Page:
See the latest coronavirus and vaccine informationLearn about the Lancaster General Hospital emergency department expansion and new entrance.

Warning Signs of Preeclampsia

Lady on sofa

It's your third trimester. You're in the home stretch! As your baby gets bigger and puts pressure on your organs, you are probably going to the bathroom more often and may find breathing a bit more difficult. You also may notice some swelling of your ankles, fingers and face. This is all normal. However, if you notice any sudden or extreme swelling, or if you gain a lot of weight really quickly, call your doctor right away. This could be a sign of preeclampsia.

What is Preeclampsia and What are the Signs?

Preeclampsia, also called toxemia, is a disease of pregnancy that affects approximately 6-8 percent of women, usually during their first pregnancies. It can cause high blood pressure and problems with the kidneys and other organs. Often women don't feel sick or notice symptoms. Your healthcare provider will frequently check for signs of preeclampsia during prenatal visits. However, it’s important to be aware of early signs of this serious condition: 

  • High blood pressure
  • Too much protein in the urine
  • Swelling of hands and face (Some swelling is normal in pregnancy)

Later symptoms can include a persistent headache, changes in vision, and upper abdominal pain.  

Can Preclampsia Be Prevented?

Unfortunately, preeclampsia can't be prevented. Early detection is the best way to prevent complications. The only cure is delivery, which may not be best for the baby. Healthcare providers normally induce labor if the preeclampsia is mild and the woman is near term (37 to 40 weeks of pregnancy). If it is too early to deliver, the doctor will watch the health of the baby and mother very closely. Mom may need medicines and bed rest at home or in the hospital to lower her blood pressure. Medicines also might be used to prevent the mother from having seizures.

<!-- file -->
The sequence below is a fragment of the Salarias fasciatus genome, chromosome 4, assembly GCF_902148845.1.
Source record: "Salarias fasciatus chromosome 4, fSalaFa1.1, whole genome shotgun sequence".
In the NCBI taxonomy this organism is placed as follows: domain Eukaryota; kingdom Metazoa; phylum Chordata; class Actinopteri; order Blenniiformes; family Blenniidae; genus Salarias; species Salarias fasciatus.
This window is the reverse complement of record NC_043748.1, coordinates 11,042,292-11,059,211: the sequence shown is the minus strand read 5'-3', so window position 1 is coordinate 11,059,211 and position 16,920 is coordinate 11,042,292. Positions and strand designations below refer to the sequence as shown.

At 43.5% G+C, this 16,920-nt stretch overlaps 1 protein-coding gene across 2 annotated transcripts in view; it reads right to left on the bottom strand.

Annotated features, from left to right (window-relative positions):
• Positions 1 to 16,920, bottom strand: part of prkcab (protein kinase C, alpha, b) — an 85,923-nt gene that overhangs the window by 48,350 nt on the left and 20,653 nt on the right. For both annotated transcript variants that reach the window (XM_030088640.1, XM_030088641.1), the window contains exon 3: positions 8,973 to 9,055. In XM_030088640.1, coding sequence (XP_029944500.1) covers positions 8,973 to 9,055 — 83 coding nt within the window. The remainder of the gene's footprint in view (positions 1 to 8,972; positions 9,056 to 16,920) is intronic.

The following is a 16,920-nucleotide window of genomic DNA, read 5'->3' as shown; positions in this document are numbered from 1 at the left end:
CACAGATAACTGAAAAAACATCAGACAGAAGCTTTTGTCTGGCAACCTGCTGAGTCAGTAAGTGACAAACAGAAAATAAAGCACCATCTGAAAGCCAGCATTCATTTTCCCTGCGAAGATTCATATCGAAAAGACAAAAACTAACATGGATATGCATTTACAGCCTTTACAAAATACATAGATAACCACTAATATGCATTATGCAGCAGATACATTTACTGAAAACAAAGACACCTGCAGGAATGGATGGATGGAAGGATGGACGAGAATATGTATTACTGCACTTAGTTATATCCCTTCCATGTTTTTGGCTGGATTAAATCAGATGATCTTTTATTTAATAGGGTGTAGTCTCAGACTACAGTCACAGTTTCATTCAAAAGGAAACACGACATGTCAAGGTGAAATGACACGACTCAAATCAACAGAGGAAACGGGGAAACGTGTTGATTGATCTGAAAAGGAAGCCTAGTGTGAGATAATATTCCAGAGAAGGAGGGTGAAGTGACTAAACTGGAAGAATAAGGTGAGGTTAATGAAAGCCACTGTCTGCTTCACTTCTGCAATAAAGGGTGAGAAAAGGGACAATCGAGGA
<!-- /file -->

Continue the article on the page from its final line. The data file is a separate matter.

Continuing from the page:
Bottom line: Preeclampsia is a serious condition. Knowing the signs and addressing preeclampsia quickly if you are one of the small percentage of women who experience it, can help assure a safe pregnancy and healthy baby.

author name

John J. Eichenlaub, MD, FACOG

John J. Eichenlaub, MD, FACOG, is an obstetrician/gynecologist with Doctors Eichenlaub and May. He is the Medical Director at Women & Babies Hospital and chair of the Department of Obstetrics and Gynecology. Dr. Eichenlaub is a graduate of Case Western Reserve University School of Medicine. He served his residency at Baystate Medical Center.

Call: 717-509-5090

About LG Health Hub

The LG Health Hub features breaking medical news and straightforward advice to help individuals of all ages make healthy choices and reach their wellness goals. The blog puts articles by trusted Lancaster General Health clinical experts, good 'n healthy recipes, videos, patient stories, and health risk assessments at your fingertips.


Share This Page: